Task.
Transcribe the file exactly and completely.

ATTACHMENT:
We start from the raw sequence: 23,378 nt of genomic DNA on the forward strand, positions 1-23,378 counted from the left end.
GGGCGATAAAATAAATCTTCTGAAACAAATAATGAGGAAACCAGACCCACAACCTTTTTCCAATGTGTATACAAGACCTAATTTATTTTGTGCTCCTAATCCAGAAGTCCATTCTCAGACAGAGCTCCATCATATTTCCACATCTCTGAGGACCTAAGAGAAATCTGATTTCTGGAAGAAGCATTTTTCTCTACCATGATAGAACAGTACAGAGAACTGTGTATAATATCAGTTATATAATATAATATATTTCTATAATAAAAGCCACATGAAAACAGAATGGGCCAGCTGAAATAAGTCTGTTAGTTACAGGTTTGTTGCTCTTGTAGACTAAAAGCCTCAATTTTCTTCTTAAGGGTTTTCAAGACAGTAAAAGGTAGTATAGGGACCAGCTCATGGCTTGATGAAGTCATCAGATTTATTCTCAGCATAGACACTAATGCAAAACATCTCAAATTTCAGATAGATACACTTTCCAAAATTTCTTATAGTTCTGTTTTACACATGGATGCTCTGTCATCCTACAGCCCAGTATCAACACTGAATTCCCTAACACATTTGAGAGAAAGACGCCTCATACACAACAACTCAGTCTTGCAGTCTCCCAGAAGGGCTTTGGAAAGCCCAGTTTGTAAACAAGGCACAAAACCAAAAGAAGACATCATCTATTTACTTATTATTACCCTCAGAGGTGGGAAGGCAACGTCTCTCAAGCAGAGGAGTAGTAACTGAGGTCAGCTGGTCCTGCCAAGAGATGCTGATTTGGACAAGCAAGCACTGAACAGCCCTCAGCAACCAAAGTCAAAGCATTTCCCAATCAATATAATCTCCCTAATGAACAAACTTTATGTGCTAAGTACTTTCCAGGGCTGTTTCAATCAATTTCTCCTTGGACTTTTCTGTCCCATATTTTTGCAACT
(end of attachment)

We start from the raw sequence: 23,378 nt of genomic DNA on the forward strand, positions 1-23,378 counted from the left end.
GGGCGATAAAATAAATCTTCTGAAACAAATAATGAGGAAACCAGACCCACAACCTTTTTCCAATGTGTATACAAGACCTAATTTATTTTGTGCTCCTAATCCAGAAGTCCATTCTCAGACAGAGCTCCATCATATTTCCACATCTCTGAGGACCTAAGAGAAATCTGATTTCTGGAAGAAGCATTTTTCTCTACCATGATAGAACAGTACAGAGAACTGTGTATAATATCAGTTATATAATATAATATATTTCTATAATAAAAGCCACATGAAAACAGAATGGGCCAGCTGAAATAAGTCTGTTAGTTACAGGTTTGTTGCTCTTGTAGACTAAAAGCCTCAATTTTCTTCTTAAGGGTTTTCAAGACAGTAAAAGGTAGTATAGGGACCAGCTCATGGCTTGATGAAGTCATCAGATTTATTCTCAGCATAGACACTAATGCAAAACATCTCAAATTTCAGATAGATACACTTTCCAAAATTTCTTATAGTTCTGTTTTACACATGGATGCTCTGTCATCCTACAGCCCAGTATCAACACTGAATTCCCTAACACATTTGAGAGAAAGACGCCTCATACACAACAACTCAGTCTTGCAGTCTCCCAGAAGGGCTTTGGAAAGCCCAGTTTGTAAACAAGGCACAAAACCAAAAGAAGACATCATCTATTTACTTATTATTACCCTCAGAGGTGGGAAGGCAACGTCTCTCAAGCAGAGGAGTAGTAACTGAGGTCAGCTGGTCCTGCCAAGAGATGCTGATTTGGACAAGCAAGCACTGAACAGCCCTCAGCAACCAAAGTCAAAGCATTTCCCAATCAATATAATCTCCCTAATGAACAAACTTTATGTGCTAAGTACTTTCCAGGGCTGTTTCAATCAATTTCTCCTTGGACTTTTCTGTCCCATATTTTTGCAACT